What does it take to write a mystery series? An eccentric detective like Sherlock Holmes? A domestic cat like Sneaky Pie (Rita Mae Brown) or a quirky dog like Chet (Spencer Quinn)? Maybe focusing on an interesting job like a coffeehouse barista, or a tea shop owner, a haunted bookshop owner, a minister’s wife, a clutter expert, a miniature house maker, knitter or a cleaning woman?
Ask Sue Grafton about writing her way through the alphabet with her PI Kinsey Milhone series (also Carole Nelson Douglas in her Midnight Louie cat series), or Janet Evanovich’s Plum by the numbers. What’s the key? Keeping a reader’s loyalty, for one thing, despite lackluster plots – but one major trick is to create a “series arc” for the amateur or professional sleuth, the featured animal who assists the hero/heroine, or for the entire cast of characters.
Take Stephanie Plum. Sure, you remember her escapades with Joe Morelli and Ranger – but readers also keep returning to learn what’s new with Grandma Mazur, Lula and her poor, suffering parents. Take Cleo Coyle’s Coffeehouse series which takes Clare Cosi, long post-divorce, back into her ex’s arms and then out again, flirting with the cop and then deepening their relationship. Or take Coyle’s Haunted Bookshop series, which explores a ghostly link between owner Mrs. McClure and the dead-but-not-gone detective Jack Shield.
Let’s examine the “character” arc vs. a “story” arc vs. a “series” arc. In every book, a hero or heroine should undergo a change – either learning something about themselves (besides solving the mystery, of course) or resolving an issue, or making a decision over the course of the story. The “story” arc is basically the mystery (or any genre) plot – from inciting incident to developments to twists and turns to the black moment and climax/confrontation with villain and the resolution. The “series” arc expands beyond that.
If your amateur detective has a secret past, one way to extend a series is to drop hints about it over several books before uncovering that secret. The character may not even be aware of that secret – take Kinsey Milhone. Part of her basic character is her “loner” status, yet Grafton drops hints of Kinsey’s dead parents, the aunt who raised her and then drops a bomb – she does have family after all. Cousins who drag her into their lives, and force her (indirectly) to deal with the past.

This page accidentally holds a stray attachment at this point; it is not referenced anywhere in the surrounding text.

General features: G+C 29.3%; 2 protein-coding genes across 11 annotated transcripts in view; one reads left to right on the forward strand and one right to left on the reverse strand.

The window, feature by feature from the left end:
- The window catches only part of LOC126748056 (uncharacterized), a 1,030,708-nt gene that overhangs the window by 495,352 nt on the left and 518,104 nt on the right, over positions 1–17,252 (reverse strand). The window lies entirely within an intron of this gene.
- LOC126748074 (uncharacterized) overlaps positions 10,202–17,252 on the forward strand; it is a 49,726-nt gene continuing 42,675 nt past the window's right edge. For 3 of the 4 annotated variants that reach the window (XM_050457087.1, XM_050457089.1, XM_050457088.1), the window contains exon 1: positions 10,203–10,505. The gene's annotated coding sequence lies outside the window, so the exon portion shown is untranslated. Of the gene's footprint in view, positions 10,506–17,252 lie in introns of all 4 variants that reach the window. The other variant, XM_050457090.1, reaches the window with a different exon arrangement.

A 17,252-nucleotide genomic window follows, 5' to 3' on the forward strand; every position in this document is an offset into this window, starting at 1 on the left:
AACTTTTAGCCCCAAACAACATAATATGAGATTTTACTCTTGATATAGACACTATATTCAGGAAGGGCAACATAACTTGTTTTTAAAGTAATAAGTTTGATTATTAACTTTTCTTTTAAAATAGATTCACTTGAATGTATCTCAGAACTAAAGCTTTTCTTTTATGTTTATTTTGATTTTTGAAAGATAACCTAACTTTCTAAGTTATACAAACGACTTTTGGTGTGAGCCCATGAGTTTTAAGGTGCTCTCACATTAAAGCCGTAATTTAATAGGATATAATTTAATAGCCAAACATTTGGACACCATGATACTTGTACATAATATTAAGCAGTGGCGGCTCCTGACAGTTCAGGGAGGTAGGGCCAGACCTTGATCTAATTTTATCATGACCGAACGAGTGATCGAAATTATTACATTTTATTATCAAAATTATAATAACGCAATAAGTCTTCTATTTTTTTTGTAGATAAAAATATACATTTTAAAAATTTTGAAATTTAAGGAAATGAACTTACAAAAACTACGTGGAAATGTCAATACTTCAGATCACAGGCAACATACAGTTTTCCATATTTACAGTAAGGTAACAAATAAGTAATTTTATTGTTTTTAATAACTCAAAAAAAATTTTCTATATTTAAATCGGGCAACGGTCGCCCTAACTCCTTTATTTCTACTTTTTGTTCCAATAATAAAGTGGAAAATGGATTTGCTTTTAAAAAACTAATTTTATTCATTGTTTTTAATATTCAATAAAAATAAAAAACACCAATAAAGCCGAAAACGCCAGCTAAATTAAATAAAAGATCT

Why? Subplots deepen a story as well as round out the hero or heroine. The series avoids plodding through “the usual suspects” and storyline to give the reader a more realistic picture of the character’s life. Read S. J. Rozan’s Lydia Chin and Bill Smith series of PI mysteries for a masterful series arc. Even these two characters keep secrets from each other, due to their complicated family relationships and cultural differences, despite being partners for years.
One of the strongest ways to build a series is to choose a specific location, a la “Cabot’s Cove” in the Murder She Wrote series (just as popular with readers as with television viewers). JoAnna Carl created “Warner Pier” based on a small town in western Michigan for her Chocolate shop mystery series and explores interplay between the town residents. Charlaine Harris introduces readers to “Shakespeare” in Arkansas while Carolyn Haines explores “Zinnia” in the Mississippi Delta area. The writers mine their own experiences of living in these areas to infuse the flavor and hook readers.
Writers who are willing to invest their time, energy and loyalty to a series might find themselves weary after several books. Think Arthur Conan Doyle, who killed off Holmes and then had to resurrect him after he “died” at Reichenbach Falls! But you can’t knock reader loyalty.
It might just carry a writer all the way to the bank.